Federal prosecutors indicted five people accused of forcing 14 Mexican immigrants to work in farms in Wisconsin “by means of serious harm and threats of serious harm.”
Prosecutors said in a grand jury indictment unsealed Tuesday that the workers “were victims of a severe form of human trafficking,” had their documents seized to prevent travel and were shielded from detection by being hidden “in buildings and other places.” The indictment provides scant details about the abuse the men suffered.
The indictment alleges the defendants recruited the immigrants, all Mexican men, and got them agriculture work visas under the pretense they would work in Georgia. Instead, prosecutors say the defendants brought them to Wisconsin farms, where they worked from July 2016 to Nov. 10, 2016.
The indictment doesn’t say where in Mexico the men were recruited and the victims are not named. Their current status is not mentioned in the court documents.
The indicted are: Saul Garcia, 49, Saul Garcia, Jr., 26, Daniel Garcia, 28, Consuelo Garcia, 45, and Maria Remedios Garcia-Olalde, 52. They face several charges, including forced labor, trafficking in peonage, slavery, and involuntary servitude. One of the men is also accused of trying to influence the testimony of two of the victims to the grand jury.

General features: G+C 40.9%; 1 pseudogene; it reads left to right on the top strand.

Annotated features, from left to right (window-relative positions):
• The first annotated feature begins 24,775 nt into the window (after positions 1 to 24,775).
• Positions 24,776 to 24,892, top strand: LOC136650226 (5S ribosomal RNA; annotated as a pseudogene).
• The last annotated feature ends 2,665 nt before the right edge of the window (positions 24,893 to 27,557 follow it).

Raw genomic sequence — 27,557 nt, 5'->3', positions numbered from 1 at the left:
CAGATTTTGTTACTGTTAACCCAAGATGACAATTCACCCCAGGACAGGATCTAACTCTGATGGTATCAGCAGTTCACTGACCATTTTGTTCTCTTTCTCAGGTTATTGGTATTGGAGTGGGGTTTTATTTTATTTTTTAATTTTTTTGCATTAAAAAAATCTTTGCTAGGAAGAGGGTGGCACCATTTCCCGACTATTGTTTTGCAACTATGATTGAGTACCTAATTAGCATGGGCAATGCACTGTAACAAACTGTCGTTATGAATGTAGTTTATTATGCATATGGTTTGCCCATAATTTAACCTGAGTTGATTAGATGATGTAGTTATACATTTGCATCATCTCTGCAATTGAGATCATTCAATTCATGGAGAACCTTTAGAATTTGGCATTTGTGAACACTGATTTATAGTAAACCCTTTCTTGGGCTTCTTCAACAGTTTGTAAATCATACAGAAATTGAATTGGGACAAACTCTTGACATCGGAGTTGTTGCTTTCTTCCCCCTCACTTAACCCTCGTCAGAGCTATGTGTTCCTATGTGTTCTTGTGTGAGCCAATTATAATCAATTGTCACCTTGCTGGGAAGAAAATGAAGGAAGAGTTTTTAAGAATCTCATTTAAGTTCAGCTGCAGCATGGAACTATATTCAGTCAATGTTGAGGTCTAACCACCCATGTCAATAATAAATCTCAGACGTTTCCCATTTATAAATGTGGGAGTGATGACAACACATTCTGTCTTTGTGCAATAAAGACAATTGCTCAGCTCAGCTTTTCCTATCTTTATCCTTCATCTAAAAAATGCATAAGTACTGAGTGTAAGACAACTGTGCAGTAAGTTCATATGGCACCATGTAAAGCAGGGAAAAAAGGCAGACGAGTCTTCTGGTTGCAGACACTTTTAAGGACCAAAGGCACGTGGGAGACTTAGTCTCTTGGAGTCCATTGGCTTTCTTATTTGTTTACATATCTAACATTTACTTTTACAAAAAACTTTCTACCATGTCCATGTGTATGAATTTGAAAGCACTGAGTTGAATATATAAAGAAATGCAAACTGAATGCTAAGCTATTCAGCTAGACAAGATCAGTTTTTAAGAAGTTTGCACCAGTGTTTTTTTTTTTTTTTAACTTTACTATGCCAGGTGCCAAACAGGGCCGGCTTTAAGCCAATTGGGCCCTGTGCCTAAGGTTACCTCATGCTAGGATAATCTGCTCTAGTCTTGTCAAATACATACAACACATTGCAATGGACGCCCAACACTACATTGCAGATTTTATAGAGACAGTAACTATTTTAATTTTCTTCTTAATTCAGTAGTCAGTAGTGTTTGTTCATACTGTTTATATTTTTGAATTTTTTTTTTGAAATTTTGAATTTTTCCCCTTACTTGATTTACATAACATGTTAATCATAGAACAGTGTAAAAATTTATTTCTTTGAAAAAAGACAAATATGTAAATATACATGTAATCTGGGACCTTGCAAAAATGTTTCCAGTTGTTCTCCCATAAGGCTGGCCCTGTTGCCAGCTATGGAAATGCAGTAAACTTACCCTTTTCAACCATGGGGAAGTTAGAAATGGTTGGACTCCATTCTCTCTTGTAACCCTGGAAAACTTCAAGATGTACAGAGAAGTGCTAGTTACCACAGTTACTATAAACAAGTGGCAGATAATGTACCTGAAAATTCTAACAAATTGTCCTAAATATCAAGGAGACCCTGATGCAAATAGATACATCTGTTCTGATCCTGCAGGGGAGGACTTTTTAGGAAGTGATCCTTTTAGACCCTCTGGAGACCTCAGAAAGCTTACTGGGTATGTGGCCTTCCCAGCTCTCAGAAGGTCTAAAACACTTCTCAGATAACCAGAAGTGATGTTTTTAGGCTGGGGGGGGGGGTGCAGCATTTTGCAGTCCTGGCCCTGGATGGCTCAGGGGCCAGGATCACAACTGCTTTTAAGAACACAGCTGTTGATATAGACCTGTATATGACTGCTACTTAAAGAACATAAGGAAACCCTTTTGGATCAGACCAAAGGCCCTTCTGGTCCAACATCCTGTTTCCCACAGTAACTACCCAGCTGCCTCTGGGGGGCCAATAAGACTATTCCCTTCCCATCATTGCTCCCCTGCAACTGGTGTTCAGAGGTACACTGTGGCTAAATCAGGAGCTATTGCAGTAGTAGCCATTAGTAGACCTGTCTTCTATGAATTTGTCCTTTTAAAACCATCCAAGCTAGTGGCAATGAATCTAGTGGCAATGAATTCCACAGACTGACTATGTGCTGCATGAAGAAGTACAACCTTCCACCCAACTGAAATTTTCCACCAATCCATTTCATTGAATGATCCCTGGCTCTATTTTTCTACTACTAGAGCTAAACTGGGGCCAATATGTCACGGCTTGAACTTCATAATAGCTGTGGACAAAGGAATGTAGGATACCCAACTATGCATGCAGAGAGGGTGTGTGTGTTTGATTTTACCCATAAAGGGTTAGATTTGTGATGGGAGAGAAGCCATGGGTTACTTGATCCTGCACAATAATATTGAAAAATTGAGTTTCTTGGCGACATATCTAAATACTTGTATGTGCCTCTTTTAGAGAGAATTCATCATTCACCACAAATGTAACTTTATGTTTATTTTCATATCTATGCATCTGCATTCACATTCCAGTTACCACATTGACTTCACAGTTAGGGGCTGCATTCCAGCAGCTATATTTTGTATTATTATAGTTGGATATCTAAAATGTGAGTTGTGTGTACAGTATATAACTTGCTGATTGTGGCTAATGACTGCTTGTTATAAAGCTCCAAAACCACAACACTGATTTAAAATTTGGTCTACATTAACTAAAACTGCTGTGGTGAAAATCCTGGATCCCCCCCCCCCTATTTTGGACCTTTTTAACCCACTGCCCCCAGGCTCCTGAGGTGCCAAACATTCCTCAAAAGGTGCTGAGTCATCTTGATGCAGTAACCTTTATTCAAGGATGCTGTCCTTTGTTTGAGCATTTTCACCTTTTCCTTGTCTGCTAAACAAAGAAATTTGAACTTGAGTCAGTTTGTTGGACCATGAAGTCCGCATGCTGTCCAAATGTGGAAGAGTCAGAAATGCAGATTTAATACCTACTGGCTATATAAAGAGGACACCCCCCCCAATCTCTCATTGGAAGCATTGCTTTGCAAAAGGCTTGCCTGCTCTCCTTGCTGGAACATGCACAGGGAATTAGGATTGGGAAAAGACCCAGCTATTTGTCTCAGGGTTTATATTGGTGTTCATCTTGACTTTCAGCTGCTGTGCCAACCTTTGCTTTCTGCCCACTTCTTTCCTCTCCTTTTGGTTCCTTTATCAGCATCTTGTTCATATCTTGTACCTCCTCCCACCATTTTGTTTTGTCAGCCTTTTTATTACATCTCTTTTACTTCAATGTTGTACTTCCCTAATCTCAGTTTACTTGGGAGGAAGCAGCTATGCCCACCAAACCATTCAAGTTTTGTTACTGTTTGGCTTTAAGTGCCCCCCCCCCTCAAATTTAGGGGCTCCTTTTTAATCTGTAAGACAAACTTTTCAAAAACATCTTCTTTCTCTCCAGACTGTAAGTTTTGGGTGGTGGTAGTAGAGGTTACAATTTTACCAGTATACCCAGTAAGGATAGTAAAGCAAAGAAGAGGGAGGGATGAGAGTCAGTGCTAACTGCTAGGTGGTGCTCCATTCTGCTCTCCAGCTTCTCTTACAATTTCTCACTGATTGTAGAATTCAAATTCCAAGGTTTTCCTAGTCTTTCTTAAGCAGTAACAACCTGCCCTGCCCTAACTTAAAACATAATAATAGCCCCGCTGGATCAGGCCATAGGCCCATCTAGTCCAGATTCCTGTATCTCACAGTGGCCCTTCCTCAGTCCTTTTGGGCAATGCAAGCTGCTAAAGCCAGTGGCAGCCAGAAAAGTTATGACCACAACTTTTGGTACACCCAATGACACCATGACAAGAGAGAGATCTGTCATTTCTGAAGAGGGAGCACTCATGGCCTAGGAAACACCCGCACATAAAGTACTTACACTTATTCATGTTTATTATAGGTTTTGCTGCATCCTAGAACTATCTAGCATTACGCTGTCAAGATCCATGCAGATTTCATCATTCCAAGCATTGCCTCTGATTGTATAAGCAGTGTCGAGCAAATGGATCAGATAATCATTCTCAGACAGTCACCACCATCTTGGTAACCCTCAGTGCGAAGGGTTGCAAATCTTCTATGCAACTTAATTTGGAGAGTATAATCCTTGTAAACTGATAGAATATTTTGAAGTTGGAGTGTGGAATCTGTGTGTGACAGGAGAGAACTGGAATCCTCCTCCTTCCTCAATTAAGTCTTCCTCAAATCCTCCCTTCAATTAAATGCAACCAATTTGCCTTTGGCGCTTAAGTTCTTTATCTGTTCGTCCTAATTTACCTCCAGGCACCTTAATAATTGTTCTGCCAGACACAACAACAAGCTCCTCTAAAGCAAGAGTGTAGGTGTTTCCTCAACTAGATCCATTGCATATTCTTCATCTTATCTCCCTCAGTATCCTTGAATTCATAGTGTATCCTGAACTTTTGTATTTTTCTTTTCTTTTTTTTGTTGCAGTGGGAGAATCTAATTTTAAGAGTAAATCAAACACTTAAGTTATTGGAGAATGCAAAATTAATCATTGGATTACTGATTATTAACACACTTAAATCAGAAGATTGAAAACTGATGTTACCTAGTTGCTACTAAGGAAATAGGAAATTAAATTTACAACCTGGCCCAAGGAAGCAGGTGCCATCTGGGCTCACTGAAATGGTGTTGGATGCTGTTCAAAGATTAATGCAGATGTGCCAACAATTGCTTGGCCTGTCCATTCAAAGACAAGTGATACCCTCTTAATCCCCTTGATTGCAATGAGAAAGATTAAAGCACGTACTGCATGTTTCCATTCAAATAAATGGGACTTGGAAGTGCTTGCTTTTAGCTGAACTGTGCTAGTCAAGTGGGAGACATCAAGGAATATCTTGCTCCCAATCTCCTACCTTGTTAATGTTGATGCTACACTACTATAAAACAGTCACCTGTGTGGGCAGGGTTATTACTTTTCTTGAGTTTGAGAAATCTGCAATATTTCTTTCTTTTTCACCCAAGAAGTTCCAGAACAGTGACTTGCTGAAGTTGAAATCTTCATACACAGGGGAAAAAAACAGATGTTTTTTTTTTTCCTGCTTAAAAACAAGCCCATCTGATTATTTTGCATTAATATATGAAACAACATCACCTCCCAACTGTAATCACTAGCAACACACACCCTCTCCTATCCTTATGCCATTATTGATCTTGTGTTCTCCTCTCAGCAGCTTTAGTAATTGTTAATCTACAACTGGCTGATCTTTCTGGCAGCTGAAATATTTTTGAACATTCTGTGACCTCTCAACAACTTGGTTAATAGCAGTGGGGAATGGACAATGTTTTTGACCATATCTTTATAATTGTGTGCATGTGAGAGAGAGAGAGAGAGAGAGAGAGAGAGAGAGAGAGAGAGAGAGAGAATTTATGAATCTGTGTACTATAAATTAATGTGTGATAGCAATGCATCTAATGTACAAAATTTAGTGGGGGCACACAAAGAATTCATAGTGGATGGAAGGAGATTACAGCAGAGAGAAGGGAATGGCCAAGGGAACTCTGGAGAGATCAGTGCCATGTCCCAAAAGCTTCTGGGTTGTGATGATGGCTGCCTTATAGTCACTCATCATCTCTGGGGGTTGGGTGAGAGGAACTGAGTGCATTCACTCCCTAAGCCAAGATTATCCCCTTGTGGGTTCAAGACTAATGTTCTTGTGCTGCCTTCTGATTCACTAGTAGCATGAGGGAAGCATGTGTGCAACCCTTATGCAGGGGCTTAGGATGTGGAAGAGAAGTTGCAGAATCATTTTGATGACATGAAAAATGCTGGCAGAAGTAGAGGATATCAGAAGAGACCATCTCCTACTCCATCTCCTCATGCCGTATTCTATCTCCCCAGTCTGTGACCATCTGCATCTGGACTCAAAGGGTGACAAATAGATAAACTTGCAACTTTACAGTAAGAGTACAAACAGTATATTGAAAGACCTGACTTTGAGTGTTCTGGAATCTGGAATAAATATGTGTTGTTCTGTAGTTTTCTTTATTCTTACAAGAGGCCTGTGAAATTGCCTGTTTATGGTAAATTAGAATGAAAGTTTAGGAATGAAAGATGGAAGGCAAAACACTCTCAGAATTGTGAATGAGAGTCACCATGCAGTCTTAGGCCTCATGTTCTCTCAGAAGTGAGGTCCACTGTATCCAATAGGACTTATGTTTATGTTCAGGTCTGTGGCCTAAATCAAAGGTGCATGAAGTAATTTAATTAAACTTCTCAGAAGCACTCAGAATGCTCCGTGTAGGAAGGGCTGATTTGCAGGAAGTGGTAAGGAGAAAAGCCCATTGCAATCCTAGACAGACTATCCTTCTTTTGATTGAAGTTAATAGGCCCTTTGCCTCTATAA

The defendants are in custody and don’t yet have attorneys.
“Trafficking another human being is a particularly vile crime,” Wisconsin U.S. Attorney Matthew Krueger said in a statement. “The Department of Justice is committed to prosecuting anyone who seeks to sell another person’s freedom.”
Prosecutors don’t say which farms the immigrants worked in.
As part of their prosecution, the federal government is attempting to seize 15 properties the defendants have in Georgia, as well as 15 of their vehicles registered in the state.